How about criminal charges for pregnant women or for women who after delivery test positive for some banned substance? Indeed, take the idea of fetal endangerment a step further, and tests for nicotine, alcohol and so on might also become a routine part of delivery, with all sorts of ominous consequences for the women with positive traces of those substances. And if we could devise a test which could tell if the fetus had had proper access to classical music and Einstein's relativity theorem, one day pregnant women could be tested for possibly endangering a fetus by starving its intellectual environment!
That's argumentum ad absurdum, sure, but before you judge me too harshly, read this story about the state of Alabama possibly secretly testing women in maternity wards for illegal drugs. Then read this story about Amanda Kimbrough's actual prison sentence, caused by what seems to have been a stillbirth.
These events are troubling, and their roots are in the "fetal personhood" concept:
Kimbrough’s prosecution has not only had devastating consequences for her personally, it has also set a precedent that will affect countless other women following her. Two years ago, her case rose all the way to the supreme court of Alabama, the highest judicial panel in the state.
The judges ruled that the word “child” in the chemical endangerment law could be applied equally to unborn fetuses. To the astonishment of experts in reproductive health, the court went further and said that the law did not have to be restricted to viable fetuses – the standard set for abortion in Roe v Wade – but could in effect be used to prosecute pregnant women from the moment of conception.
Brian White, Kimbrough’s attorney, said that in his view her prosecution was a “backdoor way to promote the ‘personhood’ agenda – the idea that at any time after conception the fetus should be considered a person with full legal rights”.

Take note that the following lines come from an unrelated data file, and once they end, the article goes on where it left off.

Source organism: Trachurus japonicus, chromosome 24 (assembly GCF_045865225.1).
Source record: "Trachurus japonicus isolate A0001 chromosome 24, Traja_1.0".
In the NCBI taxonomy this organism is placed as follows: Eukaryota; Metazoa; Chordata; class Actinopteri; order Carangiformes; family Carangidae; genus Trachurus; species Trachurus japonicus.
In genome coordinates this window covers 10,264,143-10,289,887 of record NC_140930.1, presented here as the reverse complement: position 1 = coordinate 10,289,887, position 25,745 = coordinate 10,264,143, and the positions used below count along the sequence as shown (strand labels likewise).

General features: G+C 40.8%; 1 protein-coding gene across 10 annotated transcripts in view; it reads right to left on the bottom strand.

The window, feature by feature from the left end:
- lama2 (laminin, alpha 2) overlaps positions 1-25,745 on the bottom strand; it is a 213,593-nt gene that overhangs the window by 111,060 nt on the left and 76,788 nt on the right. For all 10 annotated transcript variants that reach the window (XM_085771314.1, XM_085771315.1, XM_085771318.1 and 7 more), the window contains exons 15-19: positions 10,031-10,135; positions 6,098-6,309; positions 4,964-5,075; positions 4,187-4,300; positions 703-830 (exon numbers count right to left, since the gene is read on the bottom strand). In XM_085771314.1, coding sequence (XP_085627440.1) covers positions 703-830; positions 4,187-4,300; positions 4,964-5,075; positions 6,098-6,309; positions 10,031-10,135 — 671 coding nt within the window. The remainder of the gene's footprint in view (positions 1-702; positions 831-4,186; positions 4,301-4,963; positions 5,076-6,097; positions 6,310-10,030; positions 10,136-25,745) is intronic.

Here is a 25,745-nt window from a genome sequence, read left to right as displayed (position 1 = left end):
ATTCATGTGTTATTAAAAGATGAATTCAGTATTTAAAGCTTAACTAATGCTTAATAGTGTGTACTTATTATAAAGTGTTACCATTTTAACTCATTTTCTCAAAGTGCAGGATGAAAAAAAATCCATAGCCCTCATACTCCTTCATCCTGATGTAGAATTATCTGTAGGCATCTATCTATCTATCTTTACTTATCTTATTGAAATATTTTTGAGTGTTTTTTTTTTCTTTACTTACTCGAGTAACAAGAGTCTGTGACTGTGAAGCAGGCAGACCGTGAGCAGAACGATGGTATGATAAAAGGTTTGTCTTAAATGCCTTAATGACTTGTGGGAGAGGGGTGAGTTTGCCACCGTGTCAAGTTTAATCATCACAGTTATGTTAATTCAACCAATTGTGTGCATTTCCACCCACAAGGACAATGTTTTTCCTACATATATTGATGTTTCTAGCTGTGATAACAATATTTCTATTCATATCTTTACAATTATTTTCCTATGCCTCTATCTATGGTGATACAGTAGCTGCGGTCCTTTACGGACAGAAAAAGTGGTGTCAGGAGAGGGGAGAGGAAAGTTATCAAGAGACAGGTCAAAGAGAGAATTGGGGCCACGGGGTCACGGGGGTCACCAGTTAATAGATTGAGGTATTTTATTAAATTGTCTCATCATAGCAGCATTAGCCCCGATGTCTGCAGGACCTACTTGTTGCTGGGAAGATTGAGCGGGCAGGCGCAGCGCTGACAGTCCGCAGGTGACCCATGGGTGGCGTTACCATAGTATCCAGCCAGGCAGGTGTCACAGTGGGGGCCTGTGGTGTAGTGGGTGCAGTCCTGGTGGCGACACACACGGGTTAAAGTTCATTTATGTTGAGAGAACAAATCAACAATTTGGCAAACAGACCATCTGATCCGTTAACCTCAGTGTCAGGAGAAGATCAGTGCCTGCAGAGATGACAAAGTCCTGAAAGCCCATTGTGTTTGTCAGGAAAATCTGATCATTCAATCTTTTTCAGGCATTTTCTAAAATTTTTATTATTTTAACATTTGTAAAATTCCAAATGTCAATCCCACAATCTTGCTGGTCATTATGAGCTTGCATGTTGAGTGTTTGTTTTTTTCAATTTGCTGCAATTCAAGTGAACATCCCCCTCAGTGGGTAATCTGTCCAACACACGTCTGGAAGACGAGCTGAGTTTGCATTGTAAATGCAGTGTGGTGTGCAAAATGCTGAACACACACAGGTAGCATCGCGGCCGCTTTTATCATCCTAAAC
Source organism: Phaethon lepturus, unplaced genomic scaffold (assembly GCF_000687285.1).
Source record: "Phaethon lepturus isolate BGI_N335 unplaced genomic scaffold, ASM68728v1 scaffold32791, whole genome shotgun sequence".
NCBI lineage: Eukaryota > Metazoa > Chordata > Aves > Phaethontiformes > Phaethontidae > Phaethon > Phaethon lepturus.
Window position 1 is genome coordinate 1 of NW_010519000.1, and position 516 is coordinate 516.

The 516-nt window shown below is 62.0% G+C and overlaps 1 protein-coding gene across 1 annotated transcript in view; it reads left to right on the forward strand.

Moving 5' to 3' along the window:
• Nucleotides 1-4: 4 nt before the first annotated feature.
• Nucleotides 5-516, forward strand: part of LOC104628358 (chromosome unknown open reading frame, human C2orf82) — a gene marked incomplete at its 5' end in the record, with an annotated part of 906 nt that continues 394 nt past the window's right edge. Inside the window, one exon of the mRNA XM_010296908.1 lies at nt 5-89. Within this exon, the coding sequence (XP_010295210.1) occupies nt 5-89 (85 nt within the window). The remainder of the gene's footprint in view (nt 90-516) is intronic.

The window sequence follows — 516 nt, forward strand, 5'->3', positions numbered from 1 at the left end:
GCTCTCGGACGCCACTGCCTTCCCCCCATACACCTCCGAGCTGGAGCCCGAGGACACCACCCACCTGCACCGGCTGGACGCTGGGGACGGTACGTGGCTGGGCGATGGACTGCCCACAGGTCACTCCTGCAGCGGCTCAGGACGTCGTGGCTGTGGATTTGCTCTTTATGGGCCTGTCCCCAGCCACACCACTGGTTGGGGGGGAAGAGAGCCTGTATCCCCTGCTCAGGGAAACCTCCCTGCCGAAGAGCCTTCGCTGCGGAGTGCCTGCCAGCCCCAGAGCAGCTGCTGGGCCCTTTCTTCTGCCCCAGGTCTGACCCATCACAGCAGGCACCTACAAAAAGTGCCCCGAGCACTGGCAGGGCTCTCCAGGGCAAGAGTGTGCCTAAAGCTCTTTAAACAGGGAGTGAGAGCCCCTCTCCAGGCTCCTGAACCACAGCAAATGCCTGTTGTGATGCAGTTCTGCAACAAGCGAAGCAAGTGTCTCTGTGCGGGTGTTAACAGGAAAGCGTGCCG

Lynn Paltrow said that the impact of such a “personhood” approach was that an entire system of separate and unequal laws had been created for pregnant women.
“They say this protects unborn fertilized eggs, embryos and fetuses which have as much right to state protection as children. But there is no way to recognize the separate rights for fetuses without removing women from the protection of the federal constitution.”
She went on: “It creates a burden on all fertile women – because once there is a fertilized egg something they did yesterday that wasn’t a crime could be a crime today. So if they are taking painkillers for a painful back, they are now guilty of a crime.”
Bolds are mine.
The "fetal personhood" view means that all fertile women are treated like those Russian dolls, the ones which always have a yet smaller doll inside them, or could have such a doll. And the smaller real or imaginary dolls are viewed as having the same rights as the largest outside doll!
Except that this is impossible. For the "fetal personhood" people the outside doll doesn't get to have the same rights as solid dolls, dolls without that hollow (read: uterus) inside them.